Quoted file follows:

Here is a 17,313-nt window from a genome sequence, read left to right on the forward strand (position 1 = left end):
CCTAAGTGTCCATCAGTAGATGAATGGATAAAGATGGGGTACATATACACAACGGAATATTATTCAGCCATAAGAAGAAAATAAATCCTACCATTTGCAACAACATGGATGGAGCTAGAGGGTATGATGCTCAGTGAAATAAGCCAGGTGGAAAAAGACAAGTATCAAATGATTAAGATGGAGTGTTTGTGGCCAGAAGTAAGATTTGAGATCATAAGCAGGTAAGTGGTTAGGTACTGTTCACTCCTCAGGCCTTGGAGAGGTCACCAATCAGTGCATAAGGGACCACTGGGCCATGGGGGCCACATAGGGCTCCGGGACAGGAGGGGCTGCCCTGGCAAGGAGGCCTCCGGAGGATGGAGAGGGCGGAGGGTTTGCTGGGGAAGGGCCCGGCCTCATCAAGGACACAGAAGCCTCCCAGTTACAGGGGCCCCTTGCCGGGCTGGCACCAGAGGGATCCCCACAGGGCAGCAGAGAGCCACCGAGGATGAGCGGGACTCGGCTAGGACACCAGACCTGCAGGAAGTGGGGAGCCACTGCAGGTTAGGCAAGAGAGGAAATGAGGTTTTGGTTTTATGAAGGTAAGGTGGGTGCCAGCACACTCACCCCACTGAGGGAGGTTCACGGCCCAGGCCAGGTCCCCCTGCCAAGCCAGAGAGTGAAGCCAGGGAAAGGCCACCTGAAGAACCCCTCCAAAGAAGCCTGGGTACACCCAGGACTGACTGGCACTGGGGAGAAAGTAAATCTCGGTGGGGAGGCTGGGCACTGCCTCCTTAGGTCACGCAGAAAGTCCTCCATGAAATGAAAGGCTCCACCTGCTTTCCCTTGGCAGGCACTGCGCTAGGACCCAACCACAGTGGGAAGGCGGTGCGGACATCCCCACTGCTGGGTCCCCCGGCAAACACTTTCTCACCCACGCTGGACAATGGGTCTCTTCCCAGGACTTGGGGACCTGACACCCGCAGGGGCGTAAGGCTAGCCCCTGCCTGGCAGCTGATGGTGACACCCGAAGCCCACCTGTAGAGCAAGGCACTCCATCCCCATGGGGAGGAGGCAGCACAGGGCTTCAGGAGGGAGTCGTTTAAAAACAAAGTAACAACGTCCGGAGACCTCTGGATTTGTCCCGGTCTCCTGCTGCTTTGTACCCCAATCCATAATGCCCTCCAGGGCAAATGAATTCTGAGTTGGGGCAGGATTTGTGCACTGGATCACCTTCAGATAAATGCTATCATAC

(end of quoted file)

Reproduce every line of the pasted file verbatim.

Here is a 17,313-nt window from a genome sequence, read left to right on the forward strand (position 1 = left end):
CCTAAGTGTCCATCAGTAGATGAATGGATAAAGATGGGGTACATATACACAACGGAATATTATTCAGCCATAAGAAGAAAATAAATCCTACCATTTGCAACAACATGGATGGAGCTAGAGGGTATGATGCTCAGTGAAATAAGCCAGGTGGAAAAAGACAAGTATCAAATGATTAAGATGGAGTGTTTGTGGCCAGAAGTAAGATTTGAGATCATAAGCAGGTAAGTGGTTAGGTACTGTTCACTCCTCAGGCCTTGGAGAGGTCACCAATCAGTGCATAAGGGACCACTGGGCCATGGGGGCCACATAGGGCTCCGGGACAGGAGGGGCTGCCCTGGCAAGGAGGCCTCCGGAGGATGGAGAGGGCGGAGGGTTTGCTGGGGAAGGGCCCGGCCTCATCAAGGACACAGAAGCCTCCCAGTTACAGGGGCCCCTTGCCGGGCTGGCACCAGAGGGATCCCCACAGGGCAGCAGAGAGCCACCGAGGATGAGCGGGACTCGGCTAGGACACCAGACCTGCAGGAAGTGGGGAGCCACTGCAGGTTAGGCAAGAGAGGAAATGAGGTTTTGGTTTTATGAAGGTAAGGTGGGTGCCAGCACACTCACCCCACTGAGGGAGGTTCACGGCCCAGGCCAGGTCCCCCTGCCAAGCCAGAGAGTGAAGCCAGGGAAAGGCCACCTGAAGAACCCCTCCAAAGAAGCCTGGGTACACCCAGGACTGACTGGCACTGGGGAGAAAGTAAATCTCGGTGGGGAGGCTGGGCACTGCCTCCTTAGGTCACGCAGAAAGTCCTCCATGAAATGAAAGGCTCCACCTGCTTTCCCTTGGCAGGCACTGCGCTAGGACCCAACCACAGTGGGAAGGCGGTGCGGACATCCCCACTGCTGGGTCCCCCGGCAAACACTTTCTCACCCACGCTGGACAATGGGTCTCTTCCCAGGACTTGGGGACCTGACACCCGCAGGGGCGTAAGGCTAGCCCCTGCCTGGCAGCTGATGGTGACACCCGAAGCCCACCTGTAGAGCAAGGCACTCCATCCCCATGGGGAGGAGGCAGCACAGGGCTTCAGGAGGGAGTCGTTTAAAAACAAAGTAACAACGTCCGGAGACCTCTGGATTTGTCCCGGTCTCCTGCTGCTTTGTACCCCAATCCATAATGCCCTCCAGGGCAAATGAATTCTGAGTTGGGGCAGGATTTGTGCACTGGATCACCTTCAGATAAATGCTATCATAC